If your humidity is too high, you run the risk of your tubers developing mold or rotting. Mold can spread easily through tubers, and without careful watch it can infect an entire batch of tubers that you’ve been working so hard to save. We’ve made this mistake in the past, and we know just how disappointing it can be to lose your tubers. If you do see mold beginning on your tubers, try utilizing a dehumidifier to lower the humidity, or move your tubers to a drier environment. Brush any mold off of your tubers with a toothbrush. If the mold has permeated the surface of the tuber, cut the infected piece of the tuber off and throw it away. You can cut up to 70% of the large fleshy part of a tuber away without affecting the future growth of the plant.
We’ve found that unheated basements, unheated garages, and root cellars are often the best places to store tubers over the winter. Remember, 38-50 degrees F (4-10 degrees C) is the best temperature to keep your tubers at, and your tubers cannot freeze over the winter. What if you don’t have a spot cool enough to store your tubers? Reach out to friends and fellow gardeners to see if they can help.
Using this method, we do not split our tubers until the spring. We store our clumps whole, with the dirt on them, in these bulb crates until springtime, at which point we split our tubers.
The second storage method we use is to store our tubers in peat moss. We’ll outline this process below. Here on our farm, we split out tubers in the late winter (more on how to split your tubers in another post), at which point we pack them back up for the remainder of their winter storage in peat moss.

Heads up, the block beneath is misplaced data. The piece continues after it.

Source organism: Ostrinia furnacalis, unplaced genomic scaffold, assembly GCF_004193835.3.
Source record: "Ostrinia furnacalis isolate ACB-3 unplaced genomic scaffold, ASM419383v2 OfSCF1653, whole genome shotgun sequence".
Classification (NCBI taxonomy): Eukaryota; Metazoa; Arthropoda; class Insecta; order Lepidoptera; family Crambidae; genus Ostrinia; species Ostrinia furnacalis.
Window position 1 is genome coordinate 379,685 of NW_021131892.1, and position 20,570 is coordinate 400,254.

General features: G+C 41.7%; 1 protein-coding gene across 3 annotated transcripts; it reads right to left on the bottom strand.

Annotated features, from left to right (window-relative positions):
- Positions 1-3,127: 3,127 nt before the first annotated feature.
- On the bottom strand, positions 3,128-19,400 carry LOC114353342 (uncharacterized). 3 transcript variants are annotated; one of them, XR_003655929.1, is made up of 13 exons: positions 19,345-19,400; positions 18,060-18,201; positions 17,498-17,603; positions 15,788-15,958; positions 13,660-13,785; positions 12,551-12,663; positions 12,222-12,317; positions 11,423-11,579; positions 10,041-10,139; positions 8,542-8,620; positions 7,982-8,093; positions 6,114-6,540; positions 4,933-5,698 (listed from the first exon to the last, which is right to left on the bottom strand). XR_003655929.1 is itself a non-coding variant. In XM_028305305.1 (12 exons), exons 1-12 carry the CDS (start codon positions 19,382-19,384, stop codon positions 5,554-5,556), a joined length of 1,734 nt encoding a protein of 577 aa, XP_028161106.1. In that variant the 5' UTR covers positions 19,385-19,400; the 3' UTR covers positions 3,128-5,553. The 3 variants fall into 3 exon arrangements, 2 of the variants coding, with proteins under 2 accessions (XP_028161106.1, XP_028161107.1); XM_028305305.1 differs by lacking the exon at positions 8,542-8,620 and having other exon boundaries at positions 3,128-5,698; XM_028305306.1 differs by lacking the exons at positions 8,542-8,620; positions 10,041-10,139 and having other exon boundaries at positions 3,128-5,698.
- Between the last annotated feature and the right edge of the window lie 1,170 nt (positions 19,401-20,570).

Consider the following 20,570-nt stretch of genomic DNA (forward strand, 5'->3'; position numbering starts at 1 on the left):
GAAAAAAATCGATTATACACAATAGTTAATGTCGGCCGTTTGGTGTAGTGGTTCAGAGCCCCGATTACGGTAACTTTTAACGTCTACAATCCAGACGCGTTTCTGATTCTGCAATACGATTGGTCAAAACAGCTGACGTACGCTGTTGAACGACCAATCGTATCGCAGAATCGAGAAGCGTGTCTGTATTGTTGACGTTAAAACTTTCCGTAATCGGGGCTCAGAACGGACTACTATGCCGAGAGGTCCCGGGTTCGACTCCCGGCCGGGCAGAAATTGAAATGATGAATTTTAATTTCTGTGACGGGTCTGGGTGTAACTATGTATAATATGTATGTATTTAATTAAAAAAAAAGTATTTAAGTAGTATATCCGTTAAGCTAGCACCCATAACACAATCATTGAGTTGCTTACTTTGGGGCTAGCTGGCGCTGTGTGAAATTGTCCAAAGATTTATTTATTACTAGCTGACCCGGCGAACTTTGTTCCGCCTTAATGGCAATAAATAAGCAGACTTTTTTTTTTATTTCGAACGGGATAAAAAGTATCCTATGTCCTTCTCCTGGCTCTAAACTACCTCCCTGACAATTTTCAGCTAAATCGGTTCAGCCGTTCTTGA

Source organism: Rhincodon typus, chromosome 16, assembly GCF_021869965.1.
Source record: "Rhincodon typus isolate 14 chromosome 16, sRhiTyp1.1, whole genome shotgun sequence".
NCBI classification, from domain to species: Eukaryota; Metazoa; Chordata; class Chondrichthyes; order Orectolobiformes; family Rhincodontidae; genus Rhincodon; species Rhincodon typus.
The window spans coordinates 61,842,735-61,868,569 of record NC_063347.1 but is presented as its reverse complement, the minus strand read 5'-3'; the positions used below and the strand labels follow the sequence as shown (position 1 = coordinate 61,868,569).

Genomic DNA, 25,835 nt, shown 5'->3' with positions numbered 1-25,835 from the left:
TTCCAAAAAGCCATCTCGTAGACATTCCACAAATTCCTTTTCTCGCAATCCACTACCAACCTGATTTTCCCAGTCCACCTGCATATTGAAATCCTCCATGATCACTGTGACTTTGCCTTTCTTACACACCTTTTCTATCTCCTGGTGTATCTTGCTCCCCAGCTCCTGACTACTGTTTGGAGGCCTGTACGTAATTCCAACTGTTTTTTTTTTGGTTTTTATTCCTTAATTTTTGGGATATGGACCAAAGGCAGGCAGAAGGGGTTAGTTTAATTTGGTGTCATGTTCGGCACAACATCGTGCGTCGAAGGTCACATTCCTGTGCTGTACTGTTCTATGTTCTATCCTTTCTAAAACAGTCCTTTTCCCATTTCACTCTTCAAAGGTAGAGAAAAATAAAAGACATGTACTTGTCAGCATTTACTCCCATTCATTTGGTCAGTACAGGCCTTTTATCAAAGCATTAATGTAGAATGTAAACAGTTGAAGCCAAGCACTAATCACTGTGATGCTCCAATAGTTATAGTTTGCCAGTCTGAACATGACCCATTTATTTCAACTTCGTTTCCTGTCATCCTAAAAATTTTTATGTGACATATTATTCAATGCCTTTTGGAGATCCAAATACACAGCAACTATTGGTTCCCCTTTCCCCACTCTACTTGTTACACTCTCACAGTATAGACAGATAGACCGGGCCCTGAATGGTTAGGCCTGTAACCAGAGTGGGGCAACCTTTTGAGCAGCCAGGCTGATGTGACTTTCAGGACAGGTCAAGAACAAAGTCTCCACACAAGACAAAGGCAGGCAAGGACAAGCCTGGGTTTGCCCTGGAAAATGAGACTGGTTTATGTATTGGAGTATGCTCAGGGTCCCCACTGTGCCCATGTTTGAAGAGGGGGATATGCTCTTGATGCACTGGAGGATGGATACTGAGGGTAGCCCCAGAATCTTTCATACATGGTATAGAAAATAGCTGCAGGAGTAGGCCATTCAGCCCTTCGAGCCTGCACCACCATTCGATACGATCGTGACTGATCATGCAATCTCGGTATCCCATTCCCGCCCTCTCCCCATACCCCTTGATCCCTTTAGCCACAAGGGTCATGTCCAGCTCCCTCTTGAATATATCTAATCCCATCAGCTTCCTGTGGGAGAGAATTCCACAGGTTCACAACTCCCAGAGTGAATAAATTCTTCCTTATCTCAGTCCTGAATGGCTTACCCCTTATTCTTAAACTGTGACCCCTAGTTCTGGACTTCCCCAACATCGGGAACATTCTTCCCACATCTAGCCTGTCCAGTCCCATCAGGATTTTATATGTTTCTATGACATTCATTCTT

We split our tubers in mid winter only because that’s when we have the time to do it. You can split your tubers in the fall, directly after digging them, in mid winter when you have time, or in the spring just before you plant. Choose whatever timing works best for you and your own gardening or farming situation.
We store our tubers in peat moss after splitting them, but if you have smaller quantities of tubers you can go ahead and store your tubers this way as soon as they are dug, either before or after splitting.
We line our bulb crates with clear plastic recycling bags.
We add peat moss to the bottom of the bags, put the tubers in on the bed of peat moss, then cover the tubers with more peat moss. We then fold the top of the bags over, poking a few holes in them to maintain air flow.
Peat moss helps regulate the amount of moisture in the tubers, and we find that packing our tubers in peat moss keeps them plump and healthy over the winter. Some gardeners use vermiculite instead of peat moss, and this works quite well too. Do NOT use wood shavings or shaved wood pet bedding. We’ve learned the hard way that wood shavings will draw moisture out of the tubers, causing them to shrivel.
Ultimately, part of gardening is learning by experience what works for YOU. Try a few different methods to find out what works best in your own particular situation, keeping in mind these two very important base lines: Winter storage at 38-50 degrees F (4-10 degrees C) is best, and you’ll want to aim for 75%-85% relative humidity.
Your efforts will be rewarded in the spring, when you can plant an abundance of your very own saved dahlia tubers!